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Ricky Stanicky review: A feel-good comedy that has its moments

John Cena is in his element as he slips into the role of a man hired to impersonate a made-up individual

Ricky Stanicky review: A feel-good comedy that has its moments

Last Updated: 04.13 PM, Mar 06, 2024


Story: Three childhood friends decide to resurrect their imaginary friend Ricky Stanicky, after 20 years, to use him as an alibi for a night of partying. However, as cracks begin to appear in their story, they decide to hire a washed-up actor to impersonate their imaginary friend in the hopes of convincing their families.


Review: There is an evident dearth of quirky Hollywood comedies in recent years that end up being cult classics, such as Dumb and Dumber and There's Something About Mary. The director of both the aforementioned films, Peter Farrelly, returns to helm Ricky Stanicky, in the hopes that his latest film can replicate the success of some of his iconic comedies. Unlike his relatively recent universally acclaimed comedy-drama, The Green Book, Farrelly goes old school with Ricky Stanicky.


The premise of Ricky Stanicky leans on familiar tropes about false identities and lies spiralling out of control for the protagonists. Of course, the story is repackaged with a relatively new concept, but not innovative enough to set it apart from comedies from yesteryear. However, John Cena’s portrayal of Rod aka Ricky Stanicky is a character certainly worth rooting for, even though his introduction keeps one guessing about his true motives. Cena’s Stanicky eventually embodies the ultimate underdog story, about a destitute man who attempts to reinvent his life for the better after a unique opportunity is presented to him.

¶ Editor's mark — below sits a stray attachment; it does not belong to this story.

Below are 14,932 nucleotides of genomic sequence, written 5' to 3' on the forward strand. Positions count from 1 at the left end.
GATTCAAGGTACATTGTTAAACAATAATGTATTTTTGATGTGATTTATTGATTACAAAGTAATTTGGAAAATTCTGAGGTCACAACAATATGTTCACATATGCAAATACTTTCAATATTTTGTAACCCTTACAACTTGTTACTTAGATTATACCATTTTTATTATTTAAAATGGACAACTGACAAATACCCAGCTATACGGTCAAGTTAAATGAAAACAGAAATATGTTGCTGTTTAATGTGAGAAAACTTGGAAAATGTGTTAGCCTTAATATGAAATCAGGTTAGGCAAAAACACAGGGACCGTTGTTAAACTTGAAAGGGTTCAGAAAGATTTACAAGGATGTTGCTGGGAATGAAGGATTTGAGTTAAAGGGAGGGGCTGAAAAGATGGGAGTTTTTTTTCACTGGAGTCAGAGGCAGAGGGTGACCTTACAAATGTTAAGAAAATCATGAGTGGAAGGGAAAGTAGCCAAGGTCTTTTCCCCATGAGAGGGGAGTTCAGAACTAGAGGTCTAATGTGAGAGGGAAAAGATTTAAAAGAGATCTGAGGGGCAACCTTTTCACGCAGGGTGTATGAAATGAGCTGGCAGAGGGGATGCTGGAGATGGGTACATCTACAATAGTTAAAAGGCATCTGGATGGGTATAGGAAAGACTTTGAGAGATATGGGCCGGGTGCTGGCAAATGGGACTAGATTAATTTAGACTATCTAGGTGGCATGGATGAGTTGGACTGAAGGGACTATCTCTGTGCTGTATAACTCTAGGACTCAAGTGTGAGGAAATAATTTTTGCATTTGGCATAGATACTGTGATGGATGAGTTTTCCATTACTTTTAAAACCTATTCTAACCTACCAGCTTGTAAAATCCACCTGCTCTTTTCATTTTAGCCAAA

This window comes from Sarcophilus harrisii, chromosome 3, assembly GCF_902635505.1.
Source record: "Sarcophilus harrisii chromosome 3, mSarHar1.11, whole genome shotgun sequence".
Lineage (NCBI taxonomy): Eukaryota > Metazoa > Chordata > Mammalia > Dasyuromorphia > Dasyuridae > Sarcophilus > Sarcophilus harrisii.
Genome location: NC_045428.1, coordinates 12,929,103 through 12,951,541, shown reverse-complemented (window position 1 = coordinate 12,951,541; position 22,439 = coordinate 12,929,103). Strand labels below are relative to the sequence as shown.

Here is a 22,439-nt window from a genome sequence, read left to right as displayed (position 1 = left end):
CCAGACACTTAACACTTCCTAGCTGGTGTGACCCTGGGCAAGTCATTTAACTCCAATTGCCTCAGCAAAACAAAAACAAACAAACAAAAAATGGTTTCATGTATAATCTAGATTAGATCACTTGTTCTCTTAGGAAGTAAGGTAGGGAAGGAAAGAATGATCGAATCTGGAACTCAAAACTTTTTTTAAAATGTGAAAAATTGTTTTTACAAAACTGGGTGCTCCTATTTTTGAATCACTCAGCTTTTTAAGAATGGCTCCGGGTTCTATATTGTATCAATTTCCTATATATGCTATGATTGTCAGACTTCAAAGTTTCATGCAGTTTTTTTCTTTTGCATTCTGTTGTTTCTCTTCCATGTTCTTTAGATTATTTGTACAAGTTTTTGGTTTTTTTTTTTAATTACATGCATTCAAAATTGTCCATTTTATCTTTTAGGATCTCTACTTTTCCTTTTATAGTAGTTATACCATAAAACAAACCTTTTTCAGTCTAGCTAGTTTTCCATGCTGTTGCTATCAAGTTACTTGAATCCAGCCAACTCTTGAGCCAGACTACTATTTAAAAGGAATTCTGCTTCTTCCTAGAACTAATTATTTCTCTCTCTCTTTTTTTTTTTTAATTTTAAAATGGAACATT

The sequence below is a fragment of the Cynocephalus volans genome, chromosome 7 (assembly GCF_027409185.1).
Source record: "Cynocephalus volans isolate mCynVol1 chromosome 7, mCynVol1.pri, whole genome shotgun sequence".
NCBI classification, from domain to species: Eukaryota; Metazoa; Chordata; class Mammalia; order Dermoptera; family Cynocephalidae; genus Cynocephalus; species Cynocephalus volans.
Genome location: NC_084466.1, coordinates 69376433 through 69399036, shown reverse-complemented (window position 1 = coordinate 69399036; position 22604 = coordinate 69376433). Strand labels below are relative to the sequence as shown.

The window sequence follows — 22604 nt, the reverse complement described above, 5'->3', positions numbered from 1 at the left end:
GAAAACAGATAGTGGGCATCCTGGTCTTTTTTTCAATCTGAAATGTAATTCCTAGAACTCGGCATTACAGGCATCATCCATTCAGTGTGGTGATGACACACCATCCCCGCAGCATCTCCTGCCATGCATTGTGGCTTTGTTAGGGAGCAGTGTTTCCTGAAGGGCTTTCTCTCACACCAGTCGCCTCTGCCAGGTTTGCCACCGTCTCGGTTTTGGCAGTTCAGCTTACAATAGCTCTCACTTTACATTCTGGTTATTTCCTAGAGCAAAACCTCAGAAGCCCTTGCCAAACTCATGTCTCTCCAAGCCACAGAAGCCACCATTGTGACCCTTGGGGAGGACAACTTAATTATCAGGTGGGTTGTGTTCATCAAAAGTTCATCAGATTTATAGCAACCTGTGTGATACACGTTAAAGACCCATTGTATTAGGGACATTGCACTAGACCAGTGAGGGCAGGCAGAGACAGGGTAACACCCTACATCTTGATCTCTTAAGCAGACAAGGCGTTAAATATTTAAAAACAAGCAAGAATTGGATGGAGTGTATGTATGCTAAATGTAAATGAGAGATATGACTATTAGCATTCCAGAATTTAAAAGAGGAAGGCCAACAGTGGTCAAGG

Even though Cena essays the titular role, Zac Efron, Jermaine Fowler, and Andrew Santino’s characters are introduced as the primary protagonists. However, the narrative pivots to Stanicky as the story’s fulcrum towards the film’s second act. Through Stanicky the film attempts to explore a few themes on the wealth disparity amongst Americans, as well as themes of trauma, and mental health. The narrative also draws similarities between the traumatic childhoods of Stanicky and Efron’s Dean, emphasising how various circumstances moulded their contrasting perspective of the world and society.


Despite the film’s uneven pacing, it does redeem itself towards the third act. The film’s humour is elevated largely thanks to Cena’s efforts, while Efron plays a more pragmatic character, who is also the mastermind behind creating this imaginary friend. Regardless of its noticeable flaws, the film offers a heartwarming tale wrapped in a quirky adult comedy. It is also worth mentioning that Cena has successfully transitioned to a more credible actor than fellow pro-wrestler Dwayne ‘The Rock’ Johnson, who happens to be one of the highest-paid actors in Hollywood.


Verdict: Ricky Stanicky borrows elements from director Peter Farrelly’s previous films to deliver a passable comedy. John Cena is in his element as he slips into the role of a man hired to impersonate a made-up individual. Whereas it is a change of pace for Zac Efron, who recently starred in the poignant and tragic biopic The Iron Claw.



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